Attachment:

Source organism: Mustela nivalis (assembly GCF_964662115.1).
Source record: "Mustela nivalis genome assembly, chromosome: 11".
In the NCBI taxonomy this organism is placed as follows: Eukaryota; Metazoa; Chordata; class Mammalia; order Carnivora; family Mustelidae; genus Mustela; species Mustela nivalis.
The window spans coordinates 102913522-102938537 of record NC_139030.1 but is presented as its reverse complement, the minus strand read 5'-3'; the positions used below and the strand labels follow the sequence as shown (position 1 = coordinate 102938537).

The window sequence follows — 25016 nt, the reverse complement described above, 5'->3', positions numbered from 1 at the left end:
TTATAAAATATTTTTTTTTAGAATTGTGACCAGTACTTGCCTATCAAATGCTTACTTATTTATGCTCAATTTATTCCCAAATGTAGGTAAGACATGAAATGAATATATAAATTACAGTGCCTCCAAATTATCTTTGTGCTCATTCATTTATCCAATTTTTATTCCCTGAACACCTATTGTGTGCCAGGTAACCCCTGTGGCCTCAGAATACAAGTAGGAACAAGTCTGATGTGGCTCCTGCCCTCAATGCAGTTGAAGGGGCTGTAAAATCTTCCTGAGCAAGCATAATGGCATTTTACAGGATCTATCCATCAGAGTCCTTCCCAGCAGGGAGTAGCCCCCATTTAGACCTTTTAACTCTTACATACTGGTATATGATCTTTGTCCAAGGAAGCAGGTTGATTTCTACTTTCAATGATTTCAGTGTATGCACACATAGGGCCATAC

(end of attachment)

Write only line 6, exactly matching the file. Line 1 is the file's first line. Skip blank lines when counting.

TTATAAAATATTTTTTTTTAGAATTGTGACCAGTACTTGCCTATCAAATGCTTACTTATTTATGCTCAATTTATTCCCAAATGTAGGTAAGACATGAAATGAATATATAAATTACAGTGCCTCCAAATTATCTTTGTGCTCATTCATTTATCCAATTTTTATTCCCTGAACACCTATTGTGTGCCAGGTAACCCCTGTGGCCTCAGAATACAAGTAGGAACAAGTCTGATGTGGCTCCTGCCCTCAATGCAGTTGAAGGGGCTGTAAAATCTTCCTGAGCAAGCATAATGGCATTTTACAGGATCTATCCATCAGAGTCCTTCCCAGCAGGGAGTAGCCCCCATTTAGACCTTTTAACTCTTACATACTGGTATATGATCTTTGTCCAAGGAAGCAGGTTGATTTCTACTTTCAATGATTTCAGTGTATGCACACATAGGGCCATAC